Learning Capoeira: Lessons in Cunning from an Afro-Brazilian Art by Greg DowneyLearning Capoeira: Lessons in Cunning from an Afro-Brazilian Art by Greg Downey

Learning Capoeira: Lessons in Cunning from an Afro-Brazilian Art

byGreg Downey

Paperback | March 2, 2005

Pricing and Purchase Info

$30.25 online 
$60.50 list price save 50%
Earn 151 plum® points

Prices and offers may vary in store


Ships within 1-3 weeks

Ships free on orders over $25

Not available in stores


Learning Capoeira: Lessons in Cunning from an Afro-Brazilian Art is a provocative look at capoeira, a demanding acrobatic art that combines dance, ritual, music, and fighting style. First created by slaves, freedmen, and gang members, capoeira is a study in contrasts that integratesAfrican-descended rhythms and flowing dance steps with hard lessons from the street. According to veteran teachers, capoeira will transform novices, instilling in them a sense of malicia, or "cunning," and changing how they walk, hear, and interact. Learning Capoeira is an ethnographic study based on author Greg Downey's extensive research about capoeira and more than ten years of apprenticeship. It looks at lessons from traditional capoeira teachers in Salvador, Brazil, capturing the spoken and unspoken ways in which they pass on the artto future generations. Downey explores how bodily training can affect players' perceptions and social interactions, both within the circular roda, the "ring" where the game takes place, as well as outside it, in their daily lives. He brings together an experience-centered, phenomenological analysisof the art with recent discoveries in psychology and the neurosciences about the effects of physical education on perception. The text is enhanced by more than twenty photos of capoeira sessions, many taken by veteran teacher, Mestre Cobra Mansa. Learning Capoeira breaks from many contemporary trends in cultural studies of all sorts, looking at practice, education, music, nonverbal communication, perception, and interaction. It will be of interest to students of African Diaspora culture, performance, sport, and anthropology. For anyonewho has wondered how physical training affects our perceptions, this close study of capoeira will open new avenues for understanding how culture shapes the ways we carry ourselves and see the world.
Greg Downey is at University of Notre Dame.
Title:Learning Capoeira: Lessons in Cunning from an Afro-Brazilian ArtFormat:PaperbackDimensions:288 pages, 5.39 × 8.19 × 0.71 inPublished:March 2, 2005Publisher:Oxford University PressLanguage:English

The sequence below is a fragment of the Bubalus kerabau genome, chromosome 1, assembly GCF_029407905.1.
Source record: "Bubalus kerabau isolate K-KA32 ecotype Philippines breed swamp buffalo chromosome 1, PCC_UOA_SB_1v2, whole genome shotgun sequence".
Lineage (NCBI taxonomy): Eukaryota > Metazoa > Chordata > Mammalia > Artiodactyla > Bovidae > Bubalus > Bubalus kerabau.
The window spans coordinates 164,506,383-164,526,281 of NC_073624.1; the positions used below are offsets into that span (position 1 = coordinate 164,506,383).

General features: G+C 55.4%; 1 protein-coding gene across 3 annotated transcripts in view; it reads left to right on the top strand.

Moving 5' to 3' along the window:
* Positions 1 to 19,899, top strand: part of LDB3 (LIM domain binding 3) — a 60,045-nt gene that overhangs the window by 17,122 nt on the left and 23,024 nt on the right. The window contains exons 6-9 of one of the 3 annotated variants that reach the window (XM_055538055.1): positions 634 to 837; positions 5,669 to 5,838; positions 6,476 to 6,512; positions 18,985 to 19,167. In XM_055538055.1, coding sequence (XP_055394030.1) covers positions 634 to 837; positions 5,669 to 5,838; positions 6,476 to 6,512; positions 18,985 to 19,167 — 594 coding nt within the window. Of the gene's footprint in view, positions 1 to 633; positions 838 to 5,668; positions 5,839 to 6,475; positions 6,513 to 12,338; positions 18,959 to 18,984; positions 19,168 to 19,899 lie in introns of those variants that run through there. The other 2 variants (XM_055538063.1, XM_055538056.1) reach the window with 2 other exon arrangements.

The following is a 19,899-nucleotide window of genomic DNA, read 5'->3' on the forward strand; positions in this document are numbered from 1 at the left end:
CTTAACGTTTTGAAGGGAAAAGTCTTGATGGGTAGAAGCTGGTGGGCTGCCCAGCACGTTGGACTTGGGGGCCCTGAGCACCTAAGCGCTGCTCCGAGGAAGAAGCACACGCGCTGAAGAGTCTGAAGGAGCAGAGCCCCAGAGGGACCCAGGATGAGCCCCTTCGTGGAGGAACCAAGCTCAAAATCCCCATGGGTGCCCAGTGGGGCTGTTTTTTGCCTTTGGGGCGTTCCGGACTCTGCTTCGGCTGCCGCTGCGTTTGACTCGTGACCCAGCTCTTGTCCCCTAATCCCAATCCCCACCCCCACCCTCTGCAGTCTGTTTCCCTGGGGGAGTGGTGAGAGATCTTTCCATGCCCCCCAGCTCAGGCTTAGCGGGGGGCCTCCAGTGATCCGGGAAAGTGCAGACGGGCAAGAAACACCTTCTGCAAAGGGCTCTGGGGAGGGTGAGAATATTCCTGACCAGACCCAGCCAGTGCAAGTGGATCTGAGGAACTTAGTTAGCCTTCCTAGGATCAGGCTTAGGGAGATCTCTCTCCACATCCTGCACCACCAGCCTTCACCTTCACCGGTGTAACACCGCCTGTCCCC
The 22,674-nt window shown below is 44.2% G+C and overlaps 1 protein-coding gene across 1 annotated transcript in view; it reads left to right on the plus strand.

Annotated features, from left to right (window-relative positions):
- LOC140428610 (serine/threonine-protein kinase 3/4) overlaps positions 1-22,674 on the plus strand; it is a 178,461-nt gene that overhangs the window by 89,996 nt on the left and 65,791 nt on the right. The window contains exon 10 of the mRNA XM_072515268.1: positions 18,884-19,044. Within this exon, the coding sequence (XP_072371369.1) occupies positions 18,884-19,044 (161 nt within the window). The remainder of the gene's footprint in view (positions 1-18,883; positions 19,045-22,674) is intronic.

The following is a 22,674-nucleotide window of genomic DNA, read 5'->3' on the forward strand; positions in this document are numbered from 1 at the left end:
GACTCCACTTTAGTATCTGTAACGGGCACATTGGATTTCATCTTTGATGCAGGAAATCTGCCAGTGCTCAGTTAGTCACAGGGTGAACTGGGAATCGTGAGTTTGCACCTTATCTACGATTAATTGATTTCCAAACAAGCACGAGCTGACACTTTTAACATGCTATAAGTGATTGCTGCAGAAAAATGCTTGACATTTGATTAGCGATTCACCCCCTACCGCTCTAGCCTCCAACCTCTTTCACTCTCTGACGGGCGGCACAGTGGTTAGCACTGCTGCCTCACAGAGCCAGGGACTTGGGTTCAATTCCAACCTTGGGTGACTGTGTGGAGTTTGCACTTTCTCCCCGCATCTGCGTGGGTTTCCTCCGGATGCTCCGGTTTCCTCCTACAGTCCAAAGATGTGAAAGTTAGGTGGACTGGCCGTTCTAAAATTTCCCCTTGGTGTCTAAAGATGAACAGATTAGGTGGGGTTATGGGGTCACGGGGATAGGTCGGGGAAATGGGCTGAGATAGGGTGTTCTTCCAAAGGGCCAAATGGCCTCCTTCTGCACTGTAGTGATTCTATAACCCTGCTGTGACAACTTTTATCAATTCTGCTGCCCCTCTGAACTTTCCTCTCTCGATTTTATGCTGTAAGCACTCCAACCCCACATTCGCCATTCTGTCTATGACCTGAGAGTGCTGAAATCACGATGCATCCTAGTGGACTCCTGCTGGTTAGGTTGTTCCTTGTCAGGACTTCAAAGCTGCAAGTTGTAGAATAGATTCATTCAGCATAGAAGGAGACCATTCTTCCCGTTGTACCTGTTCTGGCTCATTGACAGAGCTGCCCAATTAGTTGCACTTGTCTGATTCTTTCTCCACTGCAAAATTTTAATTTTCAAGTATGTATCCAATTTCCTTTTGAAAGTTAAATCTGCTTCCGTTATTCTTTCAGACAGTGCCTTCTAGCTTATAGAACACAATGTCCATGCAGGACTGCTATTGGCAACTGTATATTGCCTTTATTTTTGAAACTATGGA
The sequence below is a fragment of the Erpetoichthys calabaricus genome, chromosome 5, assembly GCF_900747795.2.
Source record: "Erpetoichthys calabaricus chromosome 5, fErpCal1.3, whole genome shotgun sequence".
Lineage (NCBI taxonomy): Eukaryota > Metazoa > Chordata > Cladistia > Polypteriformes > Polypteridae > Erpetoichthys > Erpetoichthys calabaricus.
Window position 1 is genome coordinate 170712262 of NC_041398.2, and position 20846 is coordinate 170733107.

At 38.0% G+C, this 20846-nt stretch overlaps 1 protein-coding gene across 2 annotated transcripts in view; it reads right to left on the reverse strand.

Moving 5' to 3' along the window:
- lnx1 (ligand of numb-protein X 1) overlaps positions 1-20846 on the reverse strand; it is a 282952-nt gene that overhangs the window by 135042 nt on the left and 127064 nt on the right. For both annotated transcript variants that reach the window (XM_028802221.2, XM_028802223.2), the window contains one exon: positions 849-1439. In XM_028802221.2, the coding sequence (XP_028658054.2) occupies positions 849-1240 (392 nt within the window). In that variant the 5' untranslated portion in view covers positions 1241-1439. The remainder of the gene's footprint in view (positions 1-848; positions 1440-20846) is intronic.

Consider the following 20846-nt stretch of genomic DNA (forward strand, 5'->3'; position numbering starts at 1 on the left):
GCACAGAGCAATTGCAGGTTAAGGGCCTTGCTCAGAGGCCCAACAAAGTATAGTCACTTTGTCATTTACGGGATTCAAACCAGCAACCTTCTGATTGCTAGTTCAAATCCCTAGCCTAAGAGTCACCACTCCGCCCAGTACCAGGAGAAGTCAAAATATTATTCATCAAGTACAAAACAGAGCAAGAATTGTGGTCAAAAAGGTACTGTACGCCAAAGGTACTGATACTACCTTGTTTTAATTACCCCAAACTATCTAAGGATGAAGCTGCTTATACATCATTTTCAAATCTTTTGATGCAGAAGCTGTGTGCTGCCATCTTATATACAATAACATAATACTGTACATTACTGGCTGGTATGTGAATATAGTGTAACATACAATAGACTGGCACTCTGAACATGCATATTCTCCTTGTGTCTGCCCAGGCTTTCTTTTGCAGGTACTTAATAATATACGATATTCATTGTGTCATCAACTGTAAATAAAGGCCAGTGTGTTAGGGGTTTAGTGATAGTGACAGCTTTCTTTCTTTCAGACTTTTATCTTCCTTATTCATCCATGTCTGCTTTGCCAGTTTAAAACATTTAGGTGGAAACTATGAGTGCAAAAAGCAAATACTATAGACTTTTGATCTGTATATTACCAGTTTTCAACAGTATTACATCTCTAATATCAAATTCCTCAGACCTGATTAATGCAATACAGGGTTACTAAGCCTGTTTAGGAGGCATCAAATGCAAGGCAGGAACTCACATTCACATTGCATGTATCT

The following ISBNs are associated with this title:

ISBN - 10:0195176979

ISBN - 13:9780195176971

Look for similar items by category:


Table of Contents

Preface: Prelude: Playing Capoeira1. Inside and Outside the RodaThe Development of CapoeiraBlack Culture in BrazilMobilizing the Black CommunityResisting Sociology, Structures, and SymbolsA Phenomenological Turn in EthnographyPlan of the BookPART 1: LEARNING2. The Significance of SkillsA Capoeira ClassSkill and SensitivityLearning to WalkThe Body's Role in ExperienceLearning to Fall3. Following in a Mestre's FootstepsThe Advent of the AcademyMoving like a MestreImitative LearningCoaching the BananeiraCoaching and Developing SkillsApprenticeship as a Research MethodPART 2: REMEMBERING4. History in Epic RegistersA Notorious History of OutlawsThe Bambas of BahiaThe Closing of the "Heroic Cycle"The Long Struggle for LiberationAfrican Origins and Slave ResistanceThe Tragic Life and Death of Mestre PastinhaAlternative HistoriesHow Histories are Heard5. Singing the Past into PlayThe Song CycleSinging Commentary on the GameMortal Seriousness and PrayerShifting "I" Across TimeAmbiguous Times in SongPlaying in a Poetic ProjectionPART 3: PLAYING6. Hearing the BerimbauThe Capoeira OrchestraMusical InteractionsThe Grain of the BerimbauListening with a Musician's HandsHearing with a Player's BodyThe Social Ability of HearingHearing as a Skill7. Play with a Sinister PastReminders of the PastThe Importance of the ChamadaThe Chamada's Dramatic DynamicPlay and Implied ViolenceThe Sinister Gravity of PlayA Sense of TraditionPART 4: HABITS8. The Rogue's SwaggerThe GingaFundamentals of CunningThe Despised WaistA Swaying StridePosture and Self-TransformationCrying at an Adversary's Feet9. Closing the BodyBecoming Aware of One's OpennessThe Impossibility of ClosingOpening an AdversaryClosing the Body in CandombleSigning the CrossGesture, Posture, and Vulnerability10. Walking in EvilHard Jokes and Cautionary TalesDissembling in a Treacherous WorldThe Sideways GlanceSeeing Through Shifty EyesA Cunning ComportmentPART 5: CHANGES11. The Limits of WhiteningThe Emergence of Capoeira RegionalCritics of Capoeira RegionalBimba's Students and "Whitening"Whitening in BrazilChanges in Movement StyleCapoeira from Middle-Class Bodies12. Tearing Out the ShameHands, Head, and LegsWorking with BodiesReviving Capoeira AngolaBroken Movements, Softened BodiesShame and Its RemovalMoved to ChangeConclusion: Lessons from the RodaPhysical Education as Ethnographic ObjectThe Pragmatism of PracticeEmbodiment and ExperienceNotes: Bibliography: Index:

Editorial Reviews

"This book is about the changes students undergo as they learn the art. The results are striking. Using phenomoenolgical analysis, exploring physiological memory, and the tried and true personal anecdotes, Downey offers testimony that academia's shift to the personal has benefits."--Joshua M.Rosenthal. Latin American Research Review